If you don't live in my town, you might still be interested in reading, because other communities can become involved in this campaign, too. You may want to mention it to the powers that be.

My town is encouraging 200 residents to pledge to replace at least one old fashioned light bulb in their home with a compact fluorescent bulb (CFL) that has earned the ENERGY STAR label. This campaign is kicking off on March 1, 2008.

If 200 residents change just one bulb per household, it is estimated that more than 80,000 pounds of greenhouse gas emissions will be saved over the life of those light bulbs. CFL's last 6-10 times as long as traditional bulbs and use 75% less energy. They cost more upfront, but save you money, and help save the planet, in the long run.

To sign up for the pledge, go to Energy Star's website, and click on "Join us, Take the Pledge." Fill out the form and in the organization box,  scroll down to our town's name (Borough of...) and pledge to change a light bulb (or 2 or 20). 

I know that a lot of people are leery of CFL's. They have a reputation of not giving off the same kind of light as traditional bulbs. I found this at first, too, but their quality has greatly improved over the past year and the ones I am buying now are better than the ones I bought a year ago.

Another concern is the fact that CFL's contain mercury and that the bulb's pose a hazard if they break. The hazard's are not that dangerous, and the EPA has a site that recommends what to do if one does break. Click, here, and scroll down the page to "What to Do if a Fluorescent Light Bulb Breaks."

You can also find the closest recycling center for CFL's, here, and I just found out as I was researching this that you can take CFL's back to IKEA stores where they have recycling bins.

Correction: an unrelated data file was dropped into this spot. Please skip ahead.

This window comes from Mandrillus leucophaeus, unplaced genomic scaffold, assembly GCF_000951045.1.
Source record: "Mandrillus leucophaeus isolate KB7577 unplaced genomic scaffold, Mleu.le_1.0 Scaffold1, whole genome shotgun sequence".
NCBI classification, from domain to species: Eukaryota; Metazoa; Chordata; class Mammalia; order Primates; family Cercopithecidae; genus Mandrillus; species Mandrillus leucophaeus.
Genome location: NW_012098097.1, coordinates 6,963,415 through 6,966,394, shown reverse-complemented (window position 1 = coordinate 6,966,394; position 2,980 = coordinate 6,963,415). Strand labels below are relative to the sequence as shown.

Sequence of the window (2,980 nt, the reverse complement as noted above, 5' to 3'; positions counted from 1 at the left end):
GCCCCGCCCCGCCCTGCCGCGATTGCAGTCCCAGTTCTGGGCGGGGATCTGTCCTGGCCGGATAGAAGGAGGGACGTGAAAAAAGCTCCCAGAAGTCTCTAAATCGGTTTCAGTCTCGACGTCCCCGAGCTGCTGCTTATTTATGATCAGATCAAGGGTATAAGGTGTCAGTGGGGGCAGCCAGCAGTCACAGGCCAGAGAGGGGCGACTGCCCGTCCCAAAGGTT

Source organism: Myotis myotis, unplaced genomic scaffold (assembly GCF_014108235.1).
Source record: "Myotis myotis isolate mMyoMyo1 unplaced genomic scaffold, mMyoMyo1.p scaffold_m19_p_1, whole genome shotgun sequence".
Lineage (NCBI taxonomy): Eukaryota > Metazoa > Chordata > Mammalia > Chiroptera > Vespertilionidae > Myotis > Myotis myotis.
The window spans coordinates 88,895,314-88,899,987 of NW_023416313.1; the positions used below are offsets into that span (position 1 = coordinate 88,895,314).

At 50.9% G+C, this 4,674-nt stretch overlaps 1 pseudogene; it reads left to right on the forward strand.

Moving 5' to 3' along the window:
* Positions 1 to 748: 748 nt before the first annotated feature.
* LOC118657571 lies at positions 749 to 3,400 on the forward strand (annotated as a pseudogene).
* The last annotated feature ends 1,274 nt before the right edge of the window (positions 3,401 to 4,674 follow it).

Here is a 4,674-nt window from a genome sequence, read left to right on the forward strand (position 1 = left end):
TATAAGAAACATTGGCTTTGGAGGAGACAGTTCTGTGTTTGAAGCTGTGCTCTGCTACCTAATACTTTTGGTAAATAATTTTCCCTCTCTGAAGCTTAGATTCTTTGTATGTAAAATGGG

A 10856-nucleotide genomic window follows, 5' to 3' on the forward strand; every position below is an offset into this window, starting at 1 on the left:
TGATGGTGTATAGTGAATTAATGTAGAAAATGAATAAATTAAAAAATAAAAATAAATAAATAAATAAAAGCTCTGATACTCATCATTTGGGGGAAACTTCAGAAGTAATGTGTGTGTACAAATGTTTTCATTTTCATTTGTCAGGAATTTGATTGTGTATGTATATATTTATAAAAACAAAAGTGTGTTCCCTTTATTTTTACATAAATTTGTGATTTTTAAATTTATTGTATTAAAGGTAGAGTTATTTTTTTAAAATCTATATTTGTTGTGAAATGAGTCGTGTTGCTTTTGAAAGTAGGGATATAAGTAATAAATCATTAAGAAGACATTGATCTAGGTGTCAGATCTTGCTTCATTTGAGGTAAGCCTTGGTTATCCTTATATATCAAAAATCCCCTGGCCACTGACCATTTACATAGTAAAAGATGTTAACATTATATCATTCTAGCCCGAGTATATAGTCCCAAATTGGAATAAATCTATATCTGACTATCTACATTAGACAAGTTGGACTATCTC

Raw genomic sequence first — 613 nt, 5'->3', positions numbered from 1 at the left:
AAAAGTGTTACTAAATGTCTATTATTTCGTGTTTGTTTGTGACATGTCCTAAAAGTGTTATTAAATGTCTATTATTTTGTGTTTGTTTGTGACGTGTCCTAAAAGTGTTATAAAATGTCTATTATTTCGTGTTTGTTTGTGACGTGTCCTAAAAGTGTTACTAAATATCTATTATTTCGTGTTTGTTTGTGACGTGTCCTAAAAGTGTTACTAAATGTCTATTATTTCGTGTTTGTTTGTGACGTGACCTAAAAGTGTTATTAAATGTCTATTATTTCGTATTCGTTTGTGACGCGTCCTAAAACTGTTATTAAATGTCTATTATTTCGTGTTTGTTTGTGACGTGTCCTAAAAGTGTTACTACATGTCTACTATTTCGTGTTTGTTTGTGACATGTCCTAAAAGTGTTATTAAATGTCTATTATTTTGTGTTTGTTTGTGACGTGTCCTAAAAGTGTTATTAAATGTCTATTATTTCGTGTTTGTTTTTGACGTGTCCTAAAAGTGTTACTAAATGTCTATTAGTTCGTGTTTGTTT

For more info on CFL's you can go to Energy Star's information page on them, here.

Changing out light bulbs is one easy way that we all can become a little greener every day.

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Thursday, February 21, 2008

What I Saw The Recycle Pick Up Guys Do This Morning

At my last green committee meeting for my community, it was mentioned that glass/plastic/aluminum and paper were going to be picked up by the same truck simultaneously from now on. It was more cost effective and more environmentally friendly because instead of two separate trucks driving around all day, only one truck needed to be used. 

I was wondering, is the truck divided so that paper goes on one side and glass/plastics on the other? How will this work? So today, I watched. The guys took everything I had placed outside to be recycled and threw it all into the back of the truck together. I was surprised.

In our community newspaper there had been an article about the two being picked up together, but I didn't bother to read it. So I hunted it down and here is what I found out:

There is new technology at the recycling plant that our town uses that allows for all items to be mixed together. That was as technical as the explanation got. I'm going to have to ask at our next green committee meeting how it really works because I'm confused.